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Tim Myers: On missing menorahs and upside-down flags

Myers' Musings

Posted: December 20, 2008 4:40 p.m.
Updated: December 21, 2008 4:55 a.m.
 
Chris Dickerson changed my outlook. The unapologetic liberal and Baltimore transplant who served in the capacity of Signal city editor during the late 1990s, at one of our several lunches at the Way Station, opened my eyes to an epiphany.

The topic of the day related to a column Dickerson had penned concerning inherent racism in the Santa Clarita Valley.

With my self-satisfied suburban white male smugness, I related how my oldest son's best friends in grade school numbered themselves among the Asian American minority. (Ironically, over the last two years at university he continued as the only Anglo-Saxon in his university housing.)

My point? His friends, despite their ethnicity, experienced a suburban upbringing, enjoying most of the benefits of American society, proving the tolerance and integration of the nation.

Dickerson told me I could not understand their feelings of isolation and discrimination unless I looked carefully at the magazines at the supermarket check-out stands that purport to represent the American ideal of beauty and celebrity.

I checked, as everyone should. I saw a plethora of white faces staring back at me from the magazine covers.

Even the token "celebrities of color" like Halle Berry tended to exhibit phenotypic Caucasian features, the result of their biracial heritage.

It harkened back to a shortly lived personal experience when I visited the Caribbean for business in the early 1990s and found myself the only white face on a small, island-jumping propeller plane.

How does this relate to now? In recent weeks, despite the ascension of a phenotypical black man to the presidency and the turning of a tremendous corner in American history, two local incidents still illustrate the propensity of certain elements of the majority population to not consider the feelings and sensibilities of our non-Caucasian and non-Christian brethren.

First, a contemporary of mine in Canyon Country spots an upside-down lighted flag in the Christmas display of a patriotic Hispanic family and immediately accelerates his mind at 80 miles per hour to conspiratorial thoughts of treason.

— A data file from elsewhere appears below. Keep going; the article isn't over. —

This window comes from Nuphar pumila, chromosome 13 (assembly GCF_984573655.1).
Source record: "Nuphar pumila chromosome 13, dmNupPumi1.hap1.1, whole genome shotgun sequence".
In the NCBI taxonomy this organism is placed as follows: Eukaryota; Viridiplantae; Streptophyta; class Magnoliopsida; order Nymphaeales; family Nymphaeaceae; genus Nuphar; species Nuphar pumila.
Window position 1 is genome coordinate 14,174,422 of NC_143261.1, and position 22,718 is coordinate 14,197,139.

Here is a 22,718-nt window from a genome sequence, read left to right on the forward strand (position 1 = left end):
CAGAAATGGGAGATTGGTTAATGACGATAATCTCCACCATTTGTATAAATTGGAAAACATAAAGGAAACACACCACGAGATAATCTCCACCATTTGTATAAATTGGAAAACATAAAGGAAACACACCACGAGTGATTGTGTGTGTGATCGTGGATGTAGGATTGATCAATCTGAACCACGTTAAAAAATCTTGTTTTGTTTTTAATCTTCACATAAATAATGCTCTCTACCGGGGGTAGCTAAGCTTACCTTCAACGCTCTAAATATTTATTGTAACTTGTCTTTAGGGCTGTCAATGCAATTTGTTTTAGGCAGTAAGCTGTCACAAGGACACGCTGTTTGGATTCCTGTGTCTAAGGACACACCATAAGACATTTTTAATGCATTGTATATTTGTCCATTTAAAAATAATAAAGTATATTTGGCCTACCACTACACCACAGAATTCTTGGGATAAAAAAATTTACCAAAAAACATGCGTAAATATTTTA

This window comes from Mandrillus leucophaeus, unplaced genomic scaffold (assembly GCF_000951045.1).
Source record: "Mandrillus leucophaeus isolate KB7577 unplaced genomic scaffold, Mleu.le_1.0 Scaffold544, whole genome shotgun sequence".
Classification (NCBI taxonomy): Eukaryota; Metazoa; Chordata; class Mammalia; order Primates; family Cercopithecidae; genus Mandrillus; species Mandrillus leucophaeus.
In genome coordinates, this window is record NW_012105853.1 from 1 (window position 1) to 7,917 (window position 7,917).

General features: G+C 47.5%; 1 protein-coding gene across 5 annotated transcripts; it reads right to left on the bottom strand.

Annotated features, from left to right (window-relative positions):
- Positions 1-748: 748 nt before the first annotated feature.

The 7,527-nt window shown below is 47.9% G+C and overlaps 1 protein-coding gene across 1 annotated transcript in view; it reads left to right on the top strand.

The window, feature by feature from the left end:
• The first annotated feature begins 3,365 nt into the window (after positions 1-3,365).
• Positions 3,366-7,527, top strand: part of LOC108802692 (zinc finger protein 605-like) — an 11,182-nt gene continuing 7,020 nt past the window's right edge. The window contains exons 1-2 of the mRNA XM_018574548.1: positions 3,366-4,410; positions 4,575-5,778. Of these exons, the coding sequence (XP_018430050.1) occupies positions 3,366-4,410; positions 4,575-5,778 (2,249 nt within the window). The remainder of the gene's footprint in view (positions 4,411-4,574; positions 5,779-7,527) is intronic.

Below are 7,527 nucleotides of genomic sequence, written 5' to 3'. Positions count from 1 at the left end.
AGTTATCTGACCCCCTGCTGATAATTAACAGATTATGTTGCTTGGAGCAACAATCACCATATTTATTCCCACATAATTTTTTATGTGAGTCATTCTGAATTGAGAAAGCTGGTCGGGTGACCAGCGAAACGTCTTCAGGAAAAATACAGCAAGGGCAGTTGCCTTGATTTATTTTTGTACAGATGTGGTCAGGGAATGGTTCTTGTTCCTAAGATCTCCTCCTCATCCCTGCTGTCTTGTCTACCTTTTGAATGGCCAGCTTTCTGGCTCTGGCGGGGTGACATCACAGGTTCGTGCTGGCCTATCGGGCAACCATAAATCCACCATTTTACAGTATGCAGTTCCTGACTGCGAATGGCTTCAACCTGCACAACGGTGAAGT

And if folks on the erudite and sophisticated West Side of the SCV believe themselves immune, within a few days the functionaries of the Stevenson Ranch HOA basically "blew off" the installation of a Hanukkah menorah traditionally installed beside the community Christmas tree.

When called on it, the president of the HOA basically set up a strange "separation of church and HOA" argument, converting the traditional Christmas tree - which according to some legends dates its relationship with the Christian holiday back to the days of the reformer Martin Luther - into a "holiday" tree somehow secularly authorized against the sectarian menorah.

Why does this matter? The majority, secure in its majority status, can never possess full empathy for the minority, overtly discriminated against or not, with the exception of the white relatives of biracial people (a la Barack Obama).

Comedian Adam Sandler made light of this true pain of isolation in his now-famous "Hanukkah Songs," recounting the true story of his childhood as one of the few Jewish families in lily-white, Protestant Manchester, N.H., and the only Jewish child in his grade school until the (ironic) arrival of the family of comedian Sarah Silverman.

The songs recount a list of Jewish celebrities to comfort the isolated.

The president of the Stevenson Ranch HOA proclaims he did not bother to install the menorah because "I don't feel it's my place to put up the menorah because I am not Jewish."

Two days later, people installed the menorah in Stevenson Ranch, but unfortunately the family in Canyon Country removed their lighted flag.

Many will accuse me of political correctness, and 10 years ago I might have agreed. Blame Chris Dickerson for my enlightenment at that back table in the Way Station.

Because it is not political correctness that dictates a sensitivity and inclusiveness in these matters, it is just good manners.

Tim Myers is a Valencia resident. His column represents his own views and not necessarily those of The Signal.

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